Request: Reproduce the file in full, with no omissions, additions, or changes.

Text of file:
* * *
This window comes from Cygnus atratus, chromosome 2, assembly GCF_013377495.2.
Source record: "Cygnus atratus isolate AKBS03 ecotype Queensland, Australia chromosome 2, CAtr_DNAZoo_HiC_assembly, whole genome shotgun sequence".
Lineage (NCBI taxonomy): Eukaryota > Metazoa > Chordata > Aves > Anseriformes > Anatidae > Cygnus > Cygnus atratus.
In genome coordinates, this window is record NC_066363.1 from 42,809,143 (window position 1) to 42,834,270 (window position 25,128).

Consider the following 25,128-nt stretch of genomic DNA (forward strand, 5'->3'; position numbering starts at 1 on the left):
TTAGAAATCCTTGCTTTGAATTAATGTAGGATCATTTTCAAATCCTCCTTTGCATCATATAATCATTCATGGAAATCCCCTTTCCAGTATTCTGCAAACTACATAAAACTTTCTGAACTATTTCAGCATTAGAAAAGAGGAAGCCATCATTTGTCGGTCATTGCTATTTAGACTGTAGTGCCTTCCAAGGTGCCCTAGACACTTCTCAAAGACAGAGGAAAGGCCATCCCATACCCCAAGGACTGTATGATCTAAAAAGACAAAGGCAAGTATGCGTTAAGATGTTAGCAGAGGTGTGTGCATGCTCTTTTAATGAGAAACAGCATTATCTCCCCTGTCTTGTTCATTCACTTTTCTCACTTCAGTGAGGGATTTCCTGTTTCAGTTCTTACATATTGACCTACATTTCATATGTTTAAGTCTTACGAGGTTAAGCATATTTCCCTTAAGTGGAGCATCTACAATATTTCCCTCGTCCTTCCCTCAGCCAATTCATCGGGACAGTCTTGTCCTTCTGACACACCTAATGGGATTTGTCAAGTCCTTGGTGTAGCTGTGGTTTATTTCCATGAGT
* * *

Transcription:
This window comes from Cygnus atratus, chromosome 2, assembly GCF_013377495.2.
Source record: "Cygnus atratus isolate AKBS03 ecotype Queensland, Australia chromosome 2, CAtr_DNAZoo_HiC_assembly, whole genome shotgun sequence".
Lineage (NCBI taxonomy): Eukaryota > Metazoa > Chordata > Aves > Anseriformes > Anatidae > Cygnus > Cygnus atratus.
In genome coordinates, this window is record NC_066363.1 from 42,809,143 (window position 1) to 42,834,270 (window position 25,128).

Consider the following 25,128-nt stretch of genomic DNA (forward strand, 5'->3'; position numbering starts at 1 on the left):
TTAGAAATCCTTGCTTTGAATTAATGTAGGATCATTTTCAAATCCTCCTTTGCATCATATAATCATTCATGGAAATCCCCTTTCCAGTATTCTGCAAACTACATAAAACTTTCTGAACTATTTCAGCATTAGAAAAGAGGAAGCCATCATTTGTCGGTCATTGCTATTTAGACTGTAGTGCCTTCCAAGGTGCCCTAGACACTTCTCAAAGACAGAGGAAAGGCCATCCCATACCCCAAGGACTGTATGATCTAAAAAGACAAAGGCAAGTATGCGTTAAGATGTTAGCAGAGGTGTGTGCATGCTCTTTTAATGAGAAACAGCATTATCTCCCCTGTCTTGTTCATTCACTTTTCTCACTTCAGTGAGGGATTTCCTGTTTCAGTTCTTACATATTGACCTACATTTCATATGTTTAAGTCTTACGAGGTTAAGCATATTTCCCTTAAGTGGAGCATCTACAATATTTCCCTCGTCCTTCCCTCAGCCAATTCATCGGGACAGTCTTGTCCTTCTGACACACCTAATGGGATTTGTCAAGTCCTTGGTGTAGCTGTGGTTTATTTCCATGAGT